Thursday, 18 June 2015

 Talk - Listen - Collectivise

I want to tell you more. The other conversations I had, the follow-ups, the mystery chef, the Polish supervisor who felt so humiliated by her work that she'd stopped telling her friends and family back home what she was doing, still cleaning, still below the London Living Wage, five years on..

More about sitting alone in the canteen and withdrawing, feeling the silence and isolation and being too exhausted to speak.

Falling asleep out with friends at pub tables. Turbo coffee in the morning followed by too much sugar....How hand cream is vital, how you can never change any bedsheets or clean anything at home without having flashbacks of what you've been doing over a dozen times a day and slipping into automatic...getting thin..getting out of touch with news..unable to read...sleeping on the tube...backache....dreaming about getting out of this...

I know how to organise. But it's difficult. There are some easy aspects to remember though, for all of you reading this and wanting to change your situation at work.

Organising is about relationships. Organising is about building trust. Organising requires patience and perseverance. Get used to failure. But prepare for success. And the need for movement-building and solidarity outside the workplace.

But above all, the first steps are this:




Talk – You need to talk to people. You need to break the ice, break the isolation. There is a misguided view that we can organise through social media. Social media is an amplifier rather than an instigator. Most of us, as we know, are not on twitter! It's a privileged medium for those with smartphones and the time to look at them. I know we don't when we're rushing all over rooms, often with no reception or wifi. To be 'plugged in' to that speed-network, you need the time and tools to scan it, work it and benefit from it. You can strike up a conversation at reception (carefully), in the kitchen, on break, in the smoking area, in the locker room, in the lift. Anywhere you have time to see each other. Share a tea. Tea is one of the greatest social lubricants of all time! Revolutions are plotted over cuppas...

Listen – This is the big one. The most important part of any organising. After striking up conversations, we need to listen to what people have to say. It's common to want to vent, to go on and fill silence, but, we need to hear from people. We know it's rare for us to really share our feelings and our ideas about work and whether we can change our situation. But that process starts with hearing each other out. How are we doing?....And remember what people tell you, remember it because you'll hear the same issues from many different people and we need to recognise and reflect what we've got in common.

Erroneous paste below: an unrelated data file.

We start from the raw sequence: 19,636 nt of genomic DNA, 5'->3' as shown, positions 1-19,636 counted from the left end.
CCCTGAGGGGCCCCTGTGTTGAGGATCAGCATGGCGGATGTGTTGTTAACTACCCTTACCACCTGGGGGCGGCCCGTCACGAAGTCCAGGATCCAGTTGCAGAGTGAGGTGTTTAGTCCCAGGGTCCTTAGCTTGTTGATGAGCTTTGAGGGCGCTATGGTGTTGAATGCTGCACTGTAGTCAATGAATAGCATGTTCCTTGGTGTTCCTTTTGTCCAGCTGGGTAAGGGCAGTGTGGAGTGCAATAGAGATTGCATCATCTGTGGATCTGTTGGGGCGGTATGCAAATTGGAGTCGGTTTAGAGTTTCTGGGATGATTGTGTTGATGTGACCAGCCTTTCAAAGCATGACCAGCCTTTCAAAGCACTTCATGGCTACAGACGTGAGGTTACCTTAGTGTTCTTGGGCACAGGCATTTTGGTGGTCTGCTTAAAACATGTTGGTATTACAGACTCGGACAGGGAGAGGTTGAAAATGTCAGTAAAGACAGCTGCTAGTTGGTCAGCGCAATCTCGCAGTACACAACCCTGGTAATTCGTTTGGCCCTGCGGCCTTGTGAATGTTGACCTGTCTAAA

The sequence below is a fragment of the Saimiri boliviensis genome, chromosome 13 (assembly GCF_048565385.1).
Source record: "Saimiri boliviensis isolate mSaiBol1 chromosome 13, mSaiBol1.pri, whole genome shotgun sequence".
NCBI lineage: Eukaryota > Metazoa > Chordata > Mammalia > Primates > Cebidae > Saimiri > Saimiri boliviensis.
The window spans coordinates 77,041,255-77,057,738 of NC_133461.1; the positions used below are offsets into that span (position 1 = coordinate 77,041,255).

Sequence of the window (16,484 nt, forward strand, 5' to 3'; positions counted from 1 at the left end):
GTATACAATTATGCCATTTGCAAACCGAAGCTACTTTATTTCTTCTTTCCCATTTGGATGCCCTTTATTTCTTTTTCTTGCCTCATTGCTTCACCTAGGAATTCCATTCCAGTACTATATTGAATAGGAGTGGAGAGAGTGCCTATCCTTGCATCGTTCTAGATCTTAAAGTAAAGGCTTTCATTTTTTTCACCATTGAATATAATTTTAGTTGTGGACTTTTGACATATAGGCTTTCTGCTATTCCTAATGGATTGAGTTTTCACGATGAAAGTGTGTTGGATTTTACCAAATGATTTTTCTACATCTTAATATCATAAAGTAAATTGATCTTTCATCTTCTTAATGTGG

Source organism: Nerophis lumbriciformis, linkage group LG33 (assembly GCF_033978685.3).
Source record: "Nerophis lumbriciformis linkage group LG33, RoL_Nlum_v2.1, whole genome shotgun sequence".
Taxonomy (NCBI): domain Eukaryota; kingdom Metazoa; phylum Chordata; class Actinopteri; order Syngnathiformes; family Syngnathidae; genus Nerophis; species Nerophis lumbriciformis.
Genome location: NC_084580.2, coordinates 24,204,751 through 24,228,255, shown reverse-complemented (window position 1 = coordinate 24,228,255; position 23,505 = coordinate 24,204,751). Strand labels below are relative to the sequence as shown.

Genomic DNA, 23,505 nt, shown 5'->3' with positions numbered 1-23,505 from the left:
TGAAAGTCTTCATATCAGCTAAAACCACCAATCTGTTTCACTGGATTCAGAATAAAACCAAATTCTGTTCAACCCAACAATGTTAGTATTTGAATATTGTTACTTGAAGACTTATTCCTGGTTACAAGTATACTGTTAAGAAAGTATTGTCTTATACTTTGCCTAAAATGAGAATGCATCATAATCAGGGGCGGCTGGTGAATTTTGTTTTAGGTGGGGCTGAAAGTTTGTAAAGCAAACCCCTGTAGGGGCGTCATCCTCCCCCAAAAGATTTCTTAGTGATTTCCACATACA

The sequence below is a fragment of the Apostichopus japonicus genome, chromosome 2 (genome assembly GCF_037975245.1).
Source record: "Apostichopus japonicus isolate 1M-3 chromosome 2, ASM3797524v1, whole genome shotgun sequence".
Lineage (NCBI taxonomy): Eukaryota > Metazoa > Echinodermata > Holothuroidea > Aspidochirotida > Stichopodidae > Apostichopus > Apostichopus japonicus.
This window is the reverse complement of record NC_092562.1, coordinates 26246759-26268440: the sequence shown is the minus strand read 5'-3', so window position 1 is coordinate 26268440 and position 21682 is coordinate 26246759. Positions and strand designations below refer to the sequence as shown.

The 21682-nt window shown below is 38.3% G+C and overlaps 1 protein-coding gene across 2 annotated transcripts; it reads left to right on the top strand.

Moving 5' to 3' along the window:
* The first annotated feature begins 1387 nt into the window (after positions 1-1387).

Collectivise – Nine times out of ten if you're feeling it, someone else is too. If it's your problem, it's a shared problem. The same problems repeat themselves, because they are un-addressed, because they are products of exploitation and oppressive behaviour, and unresolved they soon become systemic and structural and cultural. Like bullying, stress, pressure, low pay, self-cut as well as management cut breaks, unpaid overtime. These unfair conditions become normalised. 'That's just how it is' we tell ourselves and the intensity of our work exhausts and isolates us. 'It'll never change' we think.

But it can. And it does (remember New York). Especially when we work for some of the wealthiest, most profitable and constant companies in the world. They need us. Remember that. We make their money. We make the operation tick over. It's common for people to focus on their own individual issues and problems because our dominant culture teaches us we're alone. Mass individualism means we've lost the ability to think and act and take decisions collectively. We need to re-learn collective action but it is natural, co-operation is the cornerstone of society, and contrary to Thatcher's assertion that there is no such thing as society, only the individual, we are social. Take a problem it, share it. Got an individual grievance? Collectivise it. See and feel that you're in it together. Act together. Support each other. Stick together. That's a union.

So, as I keep on cleaning, agitating, and organising (: I want to give this space over to other people, working for the same hotel, as well as in the same hotel chain, in Housekeeping as well as other departments to take up their voice.

This 'aint my last word. I'm stepping back to let my colleagues step in. Stay with us. We're stepping it up....


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